Education and raising awareness helped mitigate barriers. Participants described the need to educate policy makers to achieve success and the importance of CCCFPC in raising awareness. Education was discussed as particularly important for passing the Chickens and Bees policy because officials raised concerns over health and safety. According to participants, opponents voiced concern about disease, hygiene, and the vulnerability of residents with bee allergies. The eventual passage was perceived to depend on the presentation by university-based experts on bee behavior to quell fears and provide information needed to build safety precautions into the legislation. These protections, which became part of the ordinance, include the need for larger setbacks for bigger animals (eg, pigs, sheep), guidelines for placement of coops and cages, and the need for a water source and flyaway barriers for bees. Urban farmers wanting to raise livestock or bees are required to obtain a license from the Cleveland Department of Public Health, a protection that interviewees indicated was important for passage.
Participants also described education as important in the process of developing and passing the Urban Garden District Zoning:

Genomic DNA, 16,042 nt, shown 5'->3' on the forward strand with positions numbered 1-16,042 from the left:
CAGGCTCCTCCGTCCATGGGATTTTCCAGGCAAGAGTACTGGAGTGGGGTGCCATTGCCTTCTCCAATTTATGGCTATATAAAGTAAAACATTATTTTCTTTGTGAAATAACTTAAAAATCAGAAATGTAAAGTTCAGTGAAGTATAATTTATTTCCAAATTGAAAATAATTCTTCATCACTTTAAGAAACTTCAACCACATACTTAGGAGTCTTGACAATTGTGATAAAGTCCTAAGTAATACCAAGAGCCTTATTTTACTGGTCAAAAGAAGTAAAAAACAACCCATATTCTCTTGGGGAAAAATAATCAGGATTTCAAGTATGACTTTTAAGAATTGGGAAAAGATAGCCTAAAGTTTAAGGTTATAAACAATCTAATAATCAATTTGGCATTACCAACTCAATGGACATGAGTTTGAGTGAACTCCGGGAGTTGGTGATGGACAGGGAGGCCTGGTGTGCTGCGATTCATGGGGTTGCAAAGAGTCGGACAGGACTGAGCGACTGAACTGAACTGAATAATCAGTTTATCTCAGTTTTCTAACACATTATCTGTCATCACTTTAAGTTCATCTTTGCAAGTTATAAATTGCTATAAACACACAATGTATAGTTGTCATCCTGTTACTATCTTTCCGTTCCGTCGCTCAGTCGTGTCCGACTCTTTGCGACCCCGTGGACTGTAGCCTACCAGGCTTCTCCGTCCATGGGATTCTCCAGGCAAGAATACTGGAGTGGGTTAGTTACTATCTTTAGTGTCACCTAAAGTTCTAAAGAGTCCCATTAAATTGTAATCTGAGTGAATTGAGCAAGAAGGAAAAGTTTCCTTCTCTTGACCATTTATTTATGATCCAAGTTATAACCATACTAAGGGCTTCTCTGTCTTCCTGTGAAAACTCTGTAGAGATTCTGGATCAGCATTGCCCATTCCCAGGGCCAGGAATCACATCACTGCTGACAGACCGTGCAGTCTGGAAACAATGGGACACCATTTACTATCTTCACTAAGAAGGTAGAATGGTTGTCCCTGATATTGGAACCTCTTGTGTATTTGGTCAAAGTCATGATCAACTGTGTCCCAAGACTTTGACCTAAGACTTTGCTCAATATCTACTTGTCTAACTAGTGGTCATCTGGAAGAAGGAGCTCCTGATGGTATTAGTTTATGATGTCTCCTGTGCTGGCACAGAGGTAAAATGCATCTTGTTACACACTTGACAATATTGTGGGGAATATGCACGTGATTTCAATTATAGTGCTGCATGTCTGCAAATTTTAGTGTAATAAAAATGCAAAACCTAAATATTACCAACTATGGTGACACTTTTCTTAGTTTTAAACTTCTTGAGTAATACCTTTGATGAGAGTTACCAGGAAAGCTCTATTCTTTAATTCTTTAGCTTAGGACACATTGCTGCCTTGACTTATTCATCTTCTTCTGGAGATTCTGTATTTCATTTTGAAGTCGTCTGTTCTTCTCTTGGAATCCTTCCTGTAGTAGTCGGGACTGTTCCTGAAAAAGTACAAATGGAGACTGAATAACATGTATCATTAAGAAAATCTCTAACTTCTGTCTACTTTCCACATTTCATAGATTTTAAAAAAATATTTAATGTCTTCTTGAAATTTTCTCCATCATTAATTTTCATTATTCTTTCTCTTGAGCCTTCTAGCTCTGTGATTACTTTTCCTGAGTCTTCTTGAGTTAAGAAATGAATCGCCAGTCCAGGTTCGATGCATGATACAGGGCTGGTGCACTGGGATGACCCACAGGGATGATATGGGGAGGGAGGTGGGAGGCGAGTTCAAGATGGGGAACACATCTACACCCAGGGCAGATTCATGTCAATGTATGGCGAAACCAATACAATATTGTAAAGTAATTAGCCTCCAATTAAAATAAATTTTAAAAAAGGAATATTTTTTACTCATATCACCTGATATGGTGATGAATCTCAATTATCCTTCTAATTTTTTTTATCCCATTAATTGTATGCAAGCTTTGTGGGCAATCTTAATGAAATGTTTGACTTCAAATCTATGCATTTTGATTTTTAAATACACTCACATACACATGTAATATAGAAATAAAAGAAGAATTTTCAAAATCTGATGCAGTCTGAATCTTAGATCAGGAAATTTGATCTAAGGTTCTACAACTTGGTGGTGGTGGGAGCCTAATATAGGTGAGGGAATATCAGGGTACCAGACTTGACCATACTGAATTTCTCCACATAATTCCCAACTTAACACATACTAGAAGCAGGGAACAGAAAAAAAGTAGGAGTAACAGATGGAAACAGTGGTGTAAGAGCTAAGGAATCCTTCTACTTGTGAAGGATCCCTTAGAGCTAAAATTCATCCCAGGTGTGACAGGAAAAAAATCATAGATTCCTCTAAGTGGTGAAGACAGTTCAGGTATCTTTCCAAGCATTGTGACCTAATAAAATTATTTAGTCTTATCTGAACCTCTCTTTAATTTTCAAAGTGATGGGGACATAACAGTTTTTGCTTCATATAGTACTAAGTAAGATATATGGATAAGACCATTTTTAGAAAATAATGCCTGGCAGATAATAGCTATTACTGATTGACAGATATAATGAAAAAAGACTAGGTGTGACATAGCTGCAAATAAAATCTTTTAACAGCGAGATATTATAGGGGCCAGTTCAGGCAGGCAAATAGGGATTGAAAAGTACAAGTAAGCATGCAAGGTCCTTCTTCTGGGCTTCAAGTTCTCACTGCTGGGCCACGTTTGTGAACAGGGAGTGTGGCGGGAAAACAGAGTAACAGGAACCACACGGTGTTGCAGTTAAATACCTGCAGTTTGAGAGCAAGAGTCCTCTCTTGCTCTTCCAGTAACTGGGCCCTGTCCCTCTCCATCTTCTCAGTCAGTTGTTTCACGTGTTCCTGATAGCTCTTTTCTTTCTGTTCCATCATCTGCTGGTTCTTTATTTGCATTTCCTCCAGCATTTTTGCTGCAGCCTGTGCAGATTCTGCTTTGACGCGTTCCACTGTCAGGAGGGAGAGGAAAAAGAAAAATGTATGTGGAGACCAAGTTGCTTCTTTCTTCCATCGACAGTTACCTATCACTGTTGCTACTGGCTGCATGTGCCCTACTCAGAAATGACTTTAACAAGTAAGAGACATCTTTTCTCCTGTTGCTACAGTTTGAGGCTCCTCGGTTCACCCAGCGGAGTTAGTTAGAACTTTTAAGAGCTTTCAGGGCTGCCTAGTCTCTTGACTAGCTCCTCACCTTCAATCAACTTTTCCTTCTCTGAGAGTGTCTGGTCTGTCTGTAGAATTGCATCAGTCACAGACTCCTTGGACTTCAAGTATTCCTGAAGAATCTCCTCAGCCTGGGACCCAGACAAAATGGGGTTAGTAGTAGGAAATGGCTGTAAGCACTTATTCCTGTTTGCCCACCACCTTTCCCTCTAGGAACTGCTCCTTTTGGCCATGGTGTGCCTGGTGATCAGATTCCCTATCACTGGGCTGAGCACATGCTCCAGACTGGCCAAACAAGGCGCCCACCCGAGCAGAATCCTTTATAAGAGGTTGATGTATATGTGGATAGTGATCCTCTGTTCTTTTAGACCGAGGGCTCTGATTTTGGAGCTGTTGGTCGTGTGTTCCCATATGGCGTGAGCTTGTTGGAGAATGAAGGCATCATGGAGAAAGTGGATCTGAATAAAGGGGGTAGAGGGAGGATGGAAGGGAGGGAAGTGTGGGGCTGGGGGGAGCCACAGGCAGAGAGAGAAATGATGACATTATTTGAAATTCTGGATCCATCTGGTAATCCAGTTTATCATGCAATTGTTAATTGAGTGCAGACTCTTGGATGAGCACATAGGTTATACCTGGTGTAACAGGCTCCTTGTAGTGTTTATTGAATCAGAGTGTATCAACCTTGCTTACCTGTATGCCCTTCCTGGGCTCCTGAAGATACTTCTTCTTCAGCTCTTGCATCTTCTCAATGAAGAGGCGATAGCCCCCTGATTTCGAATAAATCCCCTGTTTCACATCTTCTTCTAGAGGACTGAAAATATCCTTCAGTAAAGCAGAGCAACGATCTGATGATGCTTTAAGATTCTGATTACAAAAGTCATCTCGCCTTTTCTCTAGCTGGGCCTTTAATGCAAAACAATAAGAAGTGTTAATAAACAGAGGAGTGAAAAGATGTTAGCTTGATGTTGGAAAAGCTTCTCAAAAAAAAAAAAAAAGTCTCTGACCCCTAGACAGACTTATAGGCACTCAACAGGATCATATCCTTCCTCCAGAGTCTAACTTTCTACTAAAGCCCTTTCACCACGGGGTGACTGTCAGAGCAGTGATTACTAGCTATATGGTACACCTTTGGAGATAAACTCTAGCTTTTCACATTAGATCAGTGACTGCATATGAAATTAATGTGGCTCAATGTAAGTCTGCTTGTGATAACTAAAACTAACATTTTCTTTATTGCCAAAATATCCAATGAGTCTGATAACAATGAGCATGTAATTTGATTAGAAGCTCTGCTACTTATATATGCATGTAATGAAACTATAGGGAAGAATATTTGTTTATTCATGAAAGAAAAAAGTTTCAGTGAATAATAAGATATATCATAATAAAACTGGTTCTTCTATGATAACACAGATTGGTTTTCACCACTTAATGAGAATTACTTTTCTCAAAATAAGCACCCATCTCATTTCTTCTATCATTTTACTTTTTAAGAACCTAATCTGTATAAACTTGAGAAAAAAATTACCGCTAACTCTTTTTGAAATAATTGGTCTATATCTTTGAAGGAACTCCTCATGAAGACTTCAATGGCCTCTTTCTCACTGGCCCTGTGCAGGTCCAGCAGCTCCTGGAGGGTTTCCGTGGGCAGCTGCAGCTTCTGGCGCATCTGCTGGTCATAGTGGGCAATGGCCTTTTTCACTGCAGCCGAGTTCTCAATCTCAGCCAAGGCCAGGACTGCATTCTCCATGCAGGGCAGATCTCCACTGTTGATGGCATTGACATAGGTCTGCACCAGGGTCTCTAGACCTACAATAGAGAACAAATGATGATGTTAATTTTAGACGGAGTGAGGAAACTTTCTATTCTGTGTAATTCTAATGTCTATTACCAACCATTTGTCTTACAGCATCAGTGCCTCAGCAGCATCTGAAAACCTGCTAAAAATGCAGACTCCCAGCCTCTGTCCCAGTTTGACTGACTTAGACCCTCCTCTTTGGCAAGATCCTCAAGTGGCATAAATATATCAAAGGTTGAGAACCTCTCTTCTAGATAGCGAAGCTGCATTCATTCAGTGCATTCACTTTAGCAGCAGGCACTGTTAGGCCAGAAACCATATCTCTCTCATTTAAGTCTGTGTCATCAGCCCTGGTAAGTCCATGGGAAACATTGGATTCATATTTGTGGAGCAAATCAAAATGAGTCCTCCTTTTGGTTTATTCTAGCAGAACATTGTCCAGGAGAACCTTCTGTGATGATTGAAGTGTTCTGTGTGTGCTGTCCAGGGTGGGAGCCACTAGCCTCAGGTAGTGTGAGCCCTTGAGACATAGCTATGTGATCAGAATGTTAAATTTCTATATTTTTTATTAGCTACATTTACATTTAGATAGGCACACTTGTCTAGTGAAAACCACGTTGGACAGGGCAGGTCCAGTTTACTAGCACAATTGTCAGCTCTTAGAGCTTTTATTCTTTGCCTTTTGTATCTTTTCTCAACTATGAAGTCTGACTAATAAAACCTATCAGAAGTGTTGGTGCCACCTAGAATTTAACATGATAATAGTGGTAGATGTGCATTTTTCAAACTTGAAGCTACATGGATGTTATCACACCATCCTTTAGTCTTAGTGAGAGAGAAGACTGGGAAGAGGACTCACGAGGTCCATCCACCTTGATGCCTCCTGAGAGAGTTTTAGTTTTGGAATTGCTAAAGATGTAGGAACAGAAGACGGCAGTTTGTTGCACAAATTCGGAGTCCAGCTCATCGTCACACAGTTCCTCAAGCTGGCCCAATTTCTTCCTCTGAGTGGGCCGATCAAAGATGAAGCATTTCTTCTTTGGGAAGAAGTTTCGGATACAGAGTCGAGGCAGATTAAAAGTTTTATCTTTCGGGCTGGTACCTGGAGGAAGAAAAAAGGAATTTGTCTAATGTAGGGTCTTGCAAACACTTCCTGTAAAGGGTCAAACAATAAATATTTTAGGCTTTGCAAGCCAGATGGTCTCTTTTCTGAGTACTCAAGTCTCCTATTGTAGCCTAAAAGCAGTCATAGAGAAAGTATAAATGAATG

I think that it was educating people about who gardeners really were . . . how many places in the city there were community gardens, and the value that they had to people, frankly, to people of limited income . . . some of it was access to fresh food, but a lot of it was the economic issue for a family.
Social networks and social capital of CCCFPC members were crucial, and political will and champions were needed. The working relationships between CCCFPC members exemplified the importance of social networks in accomplishing policy change. Individuals from partner organizations, who worked directly with diverse, often marginalized communities, described how they leveraged their personal and professional relationships to build trust between residents and policy makers. Participants indicated that a significant amount of time was spent in formative meetings developing these relationships, because they were seen as integral to accomplishing policy that would meet the most needs. An inclusive, open-membership grassroots approach allowed for a more “organic” creation of the CCCFPC with people, “not just the ‘suits,’” and contributed to its success. (In other regions, food policy councils are formal councils created by government bodies in which members are appointed or invited ). Those interviewed suggested that the informal style and intentional process of formation of the CCCFPC might have played a role in early policy gains.